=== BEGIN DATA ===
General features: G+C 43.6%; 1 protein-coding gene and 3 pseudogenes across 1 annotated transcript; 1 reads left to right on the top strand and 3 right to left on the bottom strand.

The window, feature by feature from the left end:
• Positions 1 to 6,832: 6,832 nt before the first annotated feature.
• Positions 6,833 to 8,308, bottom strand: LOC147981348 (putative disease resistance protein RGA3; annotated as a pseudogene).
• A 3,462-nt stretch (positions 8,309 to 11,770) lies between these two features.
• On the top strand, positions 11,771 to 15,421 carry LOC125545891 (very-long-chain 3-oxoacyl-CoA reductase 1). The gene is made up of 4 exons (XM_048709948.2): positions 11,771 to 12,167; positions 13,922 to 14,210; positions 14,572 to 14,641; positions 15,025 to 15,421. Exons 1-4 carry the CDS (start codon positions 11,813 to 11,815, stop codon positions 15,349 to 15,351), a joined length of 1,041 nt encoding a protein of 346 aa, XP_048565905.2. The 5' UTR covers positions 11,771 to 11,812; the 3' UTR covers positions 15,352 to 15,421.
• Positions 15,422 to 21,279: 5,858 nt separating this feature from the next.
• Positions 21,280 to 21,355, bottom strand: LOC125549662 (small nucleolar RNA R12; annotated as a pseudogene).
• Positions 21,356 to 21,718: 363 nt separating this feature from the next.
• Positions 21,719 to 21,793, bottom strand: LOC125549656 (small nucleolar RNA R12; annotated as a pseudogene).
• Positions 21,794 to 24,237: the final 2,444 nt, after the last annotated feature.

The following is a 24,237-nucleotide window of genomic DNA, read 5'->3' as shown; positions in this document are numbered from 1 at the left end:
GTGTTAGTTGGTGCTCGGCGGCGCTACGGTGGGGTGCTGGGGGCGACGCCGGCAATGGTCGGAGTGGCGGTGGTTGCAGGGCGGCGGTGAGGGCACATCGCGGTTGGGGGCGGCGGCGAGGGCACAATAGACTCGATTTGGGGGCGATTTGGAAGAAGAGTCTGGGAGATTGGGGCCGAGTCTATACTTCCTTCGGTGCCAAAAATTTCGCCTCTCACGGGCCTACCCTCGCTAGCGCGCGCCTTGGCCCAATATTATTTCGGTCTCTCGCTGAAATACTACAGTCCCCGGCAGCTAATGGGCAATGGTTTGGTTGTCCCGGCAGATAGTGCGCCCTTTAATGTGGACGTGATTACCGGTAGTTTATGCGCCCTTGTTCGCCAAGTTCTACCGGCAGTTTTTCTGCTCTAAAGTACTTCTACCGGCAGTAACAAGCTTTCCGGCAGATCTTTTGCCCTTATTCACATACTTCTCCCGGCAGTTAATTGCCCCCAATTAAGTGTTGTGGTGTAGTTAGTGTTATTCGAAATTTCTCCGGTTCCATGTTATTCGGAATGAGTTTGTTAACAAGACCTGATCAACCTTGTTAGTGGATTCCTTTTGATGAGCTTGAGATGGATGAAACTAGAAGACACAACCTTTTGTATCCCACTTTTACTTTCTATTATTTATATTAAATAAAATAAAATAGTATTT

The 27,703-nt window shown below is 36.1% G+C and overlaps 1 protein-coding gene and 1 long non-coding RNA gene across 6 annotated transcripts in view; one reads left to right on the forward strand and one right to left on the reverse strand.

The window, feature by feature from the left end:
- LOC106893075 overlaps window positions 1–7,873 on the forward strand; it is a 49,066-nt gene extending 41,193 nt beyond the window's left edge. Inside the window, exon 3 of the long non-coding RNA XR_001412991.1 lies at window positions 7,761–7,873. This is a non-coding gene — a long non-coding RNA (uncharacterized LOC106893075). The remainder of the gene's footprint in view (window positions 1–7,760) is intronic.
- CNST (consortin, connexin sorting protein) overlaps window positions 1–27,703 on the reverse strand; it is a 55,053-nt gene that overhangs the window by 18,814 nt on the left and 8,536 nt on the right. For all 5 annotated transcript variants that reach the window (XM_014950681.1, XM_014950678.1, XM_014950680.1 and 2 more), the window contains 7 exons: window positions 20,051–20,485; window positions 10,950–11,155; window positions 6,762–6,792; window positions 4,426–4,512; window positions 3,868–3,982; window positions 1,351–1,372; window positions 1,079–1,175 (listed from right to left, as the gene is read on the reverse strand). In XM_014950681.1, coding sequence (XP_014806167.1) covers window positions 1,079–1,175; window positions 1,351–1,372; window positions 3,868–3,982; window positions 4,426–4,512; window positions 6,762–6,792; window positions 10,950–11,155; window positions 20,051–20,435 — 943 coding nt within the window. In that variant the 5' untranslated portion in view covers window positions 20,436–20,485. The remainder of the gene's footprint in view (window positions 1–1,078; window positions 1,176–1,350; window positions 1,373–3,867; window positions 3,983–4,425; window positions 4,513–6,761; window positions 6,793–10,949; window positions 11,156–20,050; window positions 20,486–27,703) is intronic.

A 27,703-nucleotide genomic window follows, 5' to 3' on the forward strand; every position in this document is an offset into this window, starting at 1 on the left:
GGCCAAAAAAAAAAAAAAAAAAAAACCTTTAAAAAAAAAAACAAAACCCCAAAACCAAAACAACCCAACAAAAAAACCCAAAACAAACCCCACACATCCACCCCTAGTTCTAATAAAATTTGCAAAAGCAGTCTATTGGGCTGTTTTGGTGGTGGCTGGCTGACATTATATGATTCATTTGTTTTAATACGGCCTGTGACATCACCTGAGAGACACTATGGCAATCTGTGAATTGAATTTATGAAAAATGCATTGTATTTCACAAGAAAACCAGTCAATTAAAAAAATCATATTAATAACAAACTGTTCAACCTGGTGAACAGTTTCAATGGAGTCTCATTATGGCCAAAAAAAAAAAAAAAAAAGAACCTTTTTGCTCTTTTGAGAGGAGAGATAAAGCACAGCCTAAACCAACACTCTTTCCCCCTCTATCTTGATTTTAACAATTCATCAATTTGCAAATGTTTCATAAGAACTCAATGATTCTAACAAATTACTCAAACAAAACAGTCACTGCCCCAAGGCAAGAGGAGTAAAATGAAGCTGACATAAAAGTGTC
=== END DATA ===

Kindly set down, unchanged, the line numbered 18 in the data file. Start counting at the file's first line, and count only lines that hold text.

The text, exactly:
A 27,703-nucleotide genomic window follows, 5' to 3' on the forward strand; every position in this document is an offset into this window, starting at 1 on the left: